NICHD has long supported research to promote preconception and prenatal care, understanding that a healthy pregnancy can improve the future health of both mother and child.
Researchers from NICHD’s Global Network for Women’s and Children’s Health Research published findings that an inexpensive daily nutritional supplement may provide women in resource-poor settings with enough of a nutritional boost to improve fetal growth. According to the authors, these findings show that it is possible to improve maternal nutrition in poor areas inexpensively, before and in the early stages of pregnancy.
Researchers co-funded by NICHD reported that a 5-minute delay in clamping the umbilical cord after birth may benefit an infant’s developing brain and reduce the risk of iron deficiency and vulnerability to anemia. The delay, a change from the traditional practice of clamping and cutting the cord immediately after birth, allows iron-rich red blood cells to flow from the placenta into the infant’s circulatory system. By 4 months of age, the brains of infants in the study who underwent delayed clamping had more myelin, a brain-insulating material produced by iron-dependent brain cells, compared with the brains of infants whose cords were clamped within 20 seconds of birth.
Preterm labor commonly precedes preterm birth, the leading cause of infant death worldwide. In many cases, premature labor is caused by an inflammatory response from the body’s immune system reacting to a “threat.” NICHD-funded researchers reported that placentas from women who had gone into preterm labor contained large numbers of immune cells called T cells, which trigger a distinct inflammatory response. Examining this response in rodent models led the researchers to discover that giving progesterone to pregnant mice stopped preterm labor by controlling the inflammation. This discovery could help doctors prevent more preterm births in humans.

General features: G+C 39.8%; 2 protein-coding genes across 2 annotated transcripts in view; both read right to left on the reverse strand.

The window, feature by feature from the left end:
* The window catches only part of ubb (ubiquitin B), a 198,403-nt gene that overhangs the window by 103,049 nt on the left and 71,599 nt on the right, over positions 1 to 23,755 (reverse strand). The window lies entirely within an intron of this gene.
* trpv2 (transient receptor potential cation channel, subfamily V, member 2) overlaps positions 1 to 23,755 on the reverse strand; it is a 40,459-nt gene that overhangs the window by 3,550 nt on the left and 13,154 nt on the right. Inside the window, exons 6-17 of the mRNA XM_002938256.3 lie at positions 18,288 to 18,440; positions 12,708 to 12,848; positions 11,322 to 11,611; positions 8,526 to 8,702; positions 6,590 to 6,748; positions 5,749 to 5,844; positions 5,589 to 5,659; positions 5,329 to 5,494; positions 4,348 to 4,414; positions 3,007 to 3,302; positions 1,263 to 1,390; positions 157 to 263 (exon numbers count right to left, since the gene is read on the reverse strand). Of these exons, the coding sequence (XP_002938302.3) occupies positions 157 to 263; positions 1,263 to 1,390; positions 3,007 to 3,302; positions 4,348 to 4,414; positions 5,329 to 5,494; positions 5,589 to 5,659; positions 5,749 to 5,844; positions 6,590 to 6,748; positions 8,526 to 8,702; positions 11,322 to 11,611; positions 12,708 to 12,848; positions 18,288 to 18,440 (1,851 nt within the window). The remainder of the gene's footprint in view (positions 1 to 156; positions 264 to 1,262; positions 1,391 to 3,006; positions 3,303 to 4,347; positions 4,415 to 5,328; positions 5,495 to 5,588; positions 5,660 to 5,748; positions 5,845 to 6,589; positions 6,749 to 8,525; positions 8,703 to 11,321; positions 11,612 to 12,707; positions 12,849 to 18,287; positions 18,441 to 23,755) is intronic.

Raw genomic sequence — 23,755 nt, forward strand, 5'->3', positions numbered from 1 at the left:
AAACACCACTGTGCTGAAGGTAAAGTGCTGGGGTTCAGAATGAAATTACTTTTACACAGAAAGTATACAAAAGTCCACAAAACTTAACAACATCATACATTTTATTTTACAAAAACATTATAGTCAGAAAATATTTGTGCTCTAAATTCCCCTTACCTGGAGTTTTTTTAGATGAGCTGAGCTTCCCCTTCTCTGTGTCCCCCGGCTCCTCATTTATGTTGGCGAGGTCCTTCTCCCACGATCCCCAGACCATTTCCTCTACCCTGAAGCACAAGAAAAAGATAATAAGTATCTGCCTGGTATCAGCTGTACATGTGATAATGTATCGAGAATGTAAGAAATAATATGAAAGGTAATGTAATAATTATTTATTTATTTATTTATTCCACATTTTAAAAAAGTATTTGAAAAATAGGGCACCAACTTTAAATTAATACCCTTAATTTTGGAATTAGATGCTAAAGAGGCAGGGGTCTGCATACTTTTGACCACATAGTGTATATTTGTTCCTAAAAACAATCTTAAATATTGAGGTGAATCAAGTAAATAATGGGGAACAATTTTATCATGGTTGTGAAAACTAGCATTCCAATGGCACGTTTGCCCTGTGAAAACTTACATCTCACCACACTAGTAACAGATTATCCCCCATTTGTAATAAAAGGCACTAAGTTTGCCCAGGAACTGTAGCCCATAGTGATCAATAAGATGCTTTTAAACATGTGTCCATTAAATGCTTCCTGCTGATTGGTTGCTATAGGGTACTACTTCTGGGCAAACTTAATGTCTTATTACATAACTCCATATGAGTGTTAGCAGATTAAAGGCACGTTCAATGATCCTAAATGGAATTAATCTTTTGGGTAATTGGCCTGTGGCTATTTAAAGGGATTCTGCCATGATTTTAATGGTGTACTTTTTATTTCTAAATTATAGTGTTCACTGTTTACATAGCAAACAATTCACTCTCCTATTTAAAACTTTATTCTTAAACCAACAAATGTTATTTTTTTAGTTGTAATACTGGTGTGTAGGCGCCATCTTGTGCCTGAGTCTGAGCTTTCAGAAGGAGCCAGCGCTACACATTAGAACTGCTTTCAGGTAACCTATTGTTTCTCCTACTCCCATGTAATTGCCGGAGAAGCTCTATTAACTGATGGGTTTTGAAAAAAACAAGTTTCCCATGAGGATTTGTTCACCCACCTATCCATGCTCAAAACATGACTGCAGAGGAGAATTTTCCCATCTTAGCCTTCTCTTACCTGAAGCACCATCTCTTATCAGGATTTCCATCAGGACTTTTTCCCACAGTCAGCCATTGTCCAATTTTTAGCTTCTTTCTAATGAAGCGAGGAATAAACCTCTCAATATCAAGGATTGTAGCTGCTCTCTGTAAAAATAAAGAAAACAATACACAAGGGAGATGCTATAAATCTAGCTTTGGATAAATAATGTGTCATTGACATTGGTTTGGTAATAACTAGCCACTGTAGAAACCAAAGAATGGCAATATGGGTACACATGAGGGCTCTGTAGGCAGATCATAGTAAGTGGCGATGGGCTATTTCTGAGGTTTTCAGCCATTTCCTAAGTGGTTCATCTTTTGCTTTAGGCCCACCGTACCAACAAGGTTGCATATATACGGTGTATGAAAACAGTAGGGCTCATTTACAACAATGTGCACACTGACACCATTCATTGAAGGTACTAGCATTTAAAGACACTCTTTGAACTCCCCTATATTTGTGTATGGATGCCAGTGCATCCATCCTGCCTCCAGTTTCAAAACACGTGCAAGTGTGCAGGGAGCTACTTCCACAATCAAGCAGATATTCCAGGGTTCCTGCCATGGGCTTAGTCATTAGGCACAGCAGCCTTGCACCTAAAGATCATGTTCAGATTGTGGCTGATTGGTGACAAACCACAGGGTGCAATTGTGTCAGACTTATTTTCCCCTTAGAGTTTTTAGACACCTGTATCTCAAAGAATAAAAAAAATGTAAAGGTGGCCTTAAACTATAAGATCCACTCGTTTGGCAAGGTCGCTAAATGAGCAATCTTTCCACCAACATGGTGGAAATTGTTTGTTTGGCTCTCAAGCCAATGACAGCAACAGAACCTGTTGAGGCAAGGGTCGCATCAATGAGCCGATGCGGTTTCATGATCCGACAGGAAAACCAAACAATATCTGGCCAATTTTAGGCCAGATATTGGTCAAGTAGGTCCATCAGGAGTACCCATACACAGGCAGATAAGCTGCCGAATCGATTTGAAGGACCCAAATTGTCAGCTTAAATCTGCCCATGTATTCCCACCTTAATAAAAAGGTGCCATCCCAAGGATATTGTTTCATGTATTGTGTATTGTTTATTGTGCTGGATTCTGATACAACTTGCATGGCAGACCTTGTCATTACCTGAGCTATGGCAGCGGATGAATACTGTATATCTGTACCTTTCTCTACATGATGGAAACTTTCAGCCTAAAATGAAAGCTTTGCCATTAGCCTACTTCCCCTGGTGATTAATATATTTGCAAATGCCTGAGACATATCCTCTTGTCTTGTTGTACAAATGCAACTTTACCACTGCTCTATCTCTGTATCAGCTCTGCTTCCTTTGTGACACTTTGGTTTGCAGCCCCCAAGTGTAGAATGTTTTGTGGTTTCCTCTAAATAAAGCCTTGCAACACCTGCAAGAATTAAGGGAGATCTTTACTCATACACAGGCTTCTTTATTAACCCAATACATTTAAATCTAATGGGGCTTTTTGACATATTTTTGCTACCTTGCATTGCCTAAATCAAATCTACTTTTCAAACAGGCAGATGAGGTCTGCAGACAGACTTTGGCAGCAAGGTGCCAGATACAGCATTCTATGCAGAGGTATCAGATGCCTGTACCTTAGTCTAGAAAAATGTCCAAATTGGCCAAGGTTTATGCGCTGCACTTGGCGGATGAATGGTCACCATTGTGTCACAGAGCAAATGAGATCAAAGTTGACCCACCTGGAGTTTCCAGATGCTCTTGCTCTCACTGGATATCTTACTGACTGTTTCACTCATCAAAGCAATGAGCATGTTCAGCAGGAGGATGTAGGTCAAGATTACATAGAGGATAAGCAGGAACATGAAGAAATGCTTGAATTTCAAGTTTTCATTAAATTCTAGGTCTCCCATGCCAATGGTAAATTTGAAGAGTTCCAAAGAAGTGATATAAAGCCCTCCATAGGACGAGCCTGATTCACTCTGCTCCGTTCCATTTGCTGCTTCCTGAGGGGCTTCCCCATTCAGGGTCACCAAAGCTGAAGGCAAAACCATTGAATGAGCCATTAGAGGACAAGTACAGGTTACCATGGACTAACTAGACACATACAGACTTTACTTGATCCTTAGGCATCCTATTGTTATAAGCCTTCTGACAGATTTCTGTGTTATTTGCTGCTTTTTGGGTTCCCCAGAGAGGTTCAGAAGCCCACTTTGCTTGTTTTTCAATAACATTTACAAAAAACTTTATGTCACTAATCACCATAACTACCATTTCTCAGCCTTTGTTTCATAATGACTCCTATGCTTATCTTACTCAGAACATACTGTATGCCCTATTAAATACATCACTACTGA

Opioid use disorder affects approximately 6 out of every 1,000 pregnant women in the United States. It is frequently treated with either buprenorphine or methadone, drugs that can decrease addiction-related craving without creating a high, helping to reduce the risk of drug relapse, overdose, death, pregnancy loss, and preterm birth. Since these drugs work similarly to other opioids, infants born to women taking them may need treatment for drug withdrawal. In an NICHD-funded study, researchers reported that infants born to mothers taking a different treatment, naltrexone, for opioid use disorder showed no signs of drug withdrawal and had shorter hospital stays than infants born to mothers getting the standard treatment of buprenorphine. These findings support the need for a larger multicenter study on the long-term safety and efficacy of naltrexone use among pregnant women.
A study partially funded by NICHD reported results of a mouse study suggesting that excessive weight gain during pregnancy could permanently slow maternal metabolism and lead to weight gain later in life. Study mice that were fed a high-fat diet during pregnancy gained weight but lost it soon after giving birth and resuming a normal diet. Months later, however, the animals began gaining weight, ultimately gaining twice as much as a comparable group of mice fed a lower-calorie diet during pregnancy. While the blood of both groups contained comparable levels of estrogen, the fat cells of the mice that received a high-fat diet were less able to use the estrogen, indicating slower metabolism. Additional studies are needed to determine whether excessive weight gain in human pregnancy also leads to a permanent change in metabolism that contributes to obesity later in life.